Academic journal article Journal of Historical Research in Music Education

Editorial

Academic journal article Journal of Historical Research in Music Education

Editorial

Article excerpt

O, wad some Power the giftie gie us To see oursels as others see us! 

Robert Burns's famous quotation came to mind when I was reading the book How Music Works by the famous Rock and Roll Hall of Famer David Byrne, another Scot, he of the Talking Heads. (1) In this book Byrne takes a fresh look at the whole subject of music (really!) and this includes some discussions about music education and the history of music education.

Byrne's world emanates from recorded music and many of his observations begin there. But he's done some good research too, citing sources as diverse as John Philip Sousa, Ellen Dissanayake, and Alan Lomax. While I wish the book had an index, any book that can move effortlessly between just intonation, the acoustics of a car interior, El Sistema, and James Brown has my attention. I liked this book because he explained what he took from experiences, observations, and readings and made some interesting conclusions. For example, he related that when the first recordings of music came out around the turn of the twentieth century, many teachers believed this would encourage children to take up music. But then "soon the emphasis shifted: it became about learning and understanding musical forms, rather than making them. The new pedagogical goal was to expose students to all kinds of music, in genres that were previously unavailable to them. Not only was the emphasis on listening, the expressed goal was to get the kids to appreciate the superiority of a certain kind of music over what some declared to be coarser, more popular forms" (271).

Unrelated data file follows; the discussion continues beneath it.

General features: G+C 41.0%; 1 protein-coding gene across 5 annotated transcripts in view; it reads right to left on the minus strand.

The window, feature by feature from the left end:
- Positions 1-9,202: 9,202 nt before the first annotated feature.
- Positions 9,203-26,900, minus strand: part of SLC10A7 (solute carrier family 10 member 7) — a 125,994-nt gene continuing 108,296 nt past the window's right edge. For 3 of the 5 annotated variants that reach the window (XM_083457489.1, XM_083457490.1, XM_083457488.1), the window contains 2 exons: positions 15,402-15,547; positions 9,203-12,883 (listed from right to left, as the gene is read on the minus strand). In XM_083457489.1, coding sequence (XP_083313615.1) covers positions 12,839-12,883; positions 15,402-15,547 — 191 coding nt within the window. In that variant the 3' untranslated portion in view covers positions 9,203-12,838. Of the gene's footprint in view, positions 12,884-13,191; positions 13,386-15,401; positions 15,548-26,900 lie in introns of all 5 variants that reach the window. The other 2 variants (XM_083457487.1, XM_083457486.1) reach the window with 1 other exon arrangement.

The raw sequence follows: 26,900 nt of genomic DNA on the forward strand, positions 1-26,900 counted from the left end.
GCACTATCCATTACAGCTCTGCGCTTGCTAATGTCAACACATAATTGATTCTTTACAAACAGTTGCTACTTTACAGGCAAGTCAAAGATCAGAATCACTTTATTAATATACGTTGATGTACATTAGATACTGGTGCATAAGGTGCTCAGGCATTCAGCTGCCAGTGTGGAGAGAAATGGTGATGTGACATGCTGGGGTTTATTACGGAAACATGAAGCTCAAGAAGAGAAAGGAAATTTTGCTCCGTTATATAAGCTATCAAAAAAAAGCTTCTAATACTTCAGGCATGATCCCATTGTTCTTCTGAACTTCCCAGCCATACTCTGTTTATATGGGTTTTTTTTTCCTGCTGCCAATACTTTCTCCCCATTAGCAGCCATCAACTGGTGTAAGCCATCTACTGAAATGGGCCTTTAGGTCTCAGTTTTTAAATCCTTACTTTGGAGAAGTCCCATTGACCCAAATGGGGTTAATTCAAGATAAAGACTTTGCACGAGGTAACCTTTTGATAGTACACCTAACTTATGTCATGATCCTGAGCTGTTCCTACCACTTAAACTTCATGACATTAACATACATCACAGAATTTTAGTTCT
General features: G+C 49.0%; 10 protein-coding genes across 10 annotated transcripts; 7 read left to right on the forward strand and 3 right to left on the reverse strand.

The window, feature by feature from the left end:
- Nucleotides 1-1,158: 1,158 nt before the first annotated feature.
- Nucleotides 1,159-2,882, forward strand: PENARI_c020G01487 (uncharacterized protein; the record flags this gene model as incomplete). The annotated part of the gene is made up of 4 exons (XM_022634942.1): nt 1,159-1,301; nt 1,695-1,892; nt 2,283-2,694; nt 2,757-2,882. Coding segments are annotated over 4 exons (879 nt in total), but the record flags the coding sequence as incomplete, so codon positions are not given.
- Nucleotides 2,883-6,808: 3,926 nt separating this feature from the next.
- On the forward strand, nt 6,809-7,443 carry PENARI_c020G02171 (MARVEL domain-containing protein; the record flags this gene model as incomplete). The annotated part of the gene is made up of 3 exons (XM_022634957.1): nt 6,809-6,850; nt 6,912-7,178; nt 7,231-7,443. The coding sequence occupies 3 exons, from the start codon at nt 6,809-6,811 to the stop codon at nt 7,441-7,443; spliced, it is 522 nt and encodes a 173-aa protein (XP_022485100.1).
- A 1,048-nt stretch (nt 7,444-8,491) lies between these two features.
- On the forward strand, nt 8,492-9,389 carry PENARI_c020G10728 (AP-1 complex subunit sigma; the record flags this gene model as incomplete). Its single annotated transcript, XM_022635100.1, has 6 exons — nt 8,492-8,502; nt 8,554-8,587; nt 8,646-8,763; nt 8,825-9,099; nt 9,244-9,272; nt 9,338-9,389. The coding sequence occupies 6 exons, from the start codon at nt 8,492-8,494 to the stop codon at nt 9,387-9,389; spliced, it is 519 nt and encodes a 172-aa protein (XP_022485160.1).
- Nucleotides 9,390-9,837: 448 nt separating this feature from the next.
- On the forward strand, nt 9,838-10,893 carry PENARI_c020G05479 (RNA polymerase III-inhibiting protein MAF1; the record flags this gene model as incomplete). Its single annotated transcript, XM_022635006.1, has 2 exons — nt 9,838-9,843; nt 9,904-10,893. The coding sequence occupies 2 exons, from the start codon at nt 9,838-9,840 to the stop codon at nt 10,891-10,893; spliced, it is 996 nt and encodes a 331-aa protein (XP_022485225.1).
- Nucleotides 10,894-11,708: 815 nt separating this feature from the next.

Well, yes, I guess that is exactly what happened in the public schools of the United States. While it is slightly more complicated than that, it was refreshing to read a reasonable conclusion based on considered evidence.

Byrne is an advocate for performing music as the most effective way of learning music. While he is not against learning great works, he feels that they have been prioritized out of proportion to their lasting value: "By encouraging the creativity of amateurs, rather than telling them that they should passively accept the creativity of designated masters, we help build a social and cultural network that will have profound repercussions" (298). …

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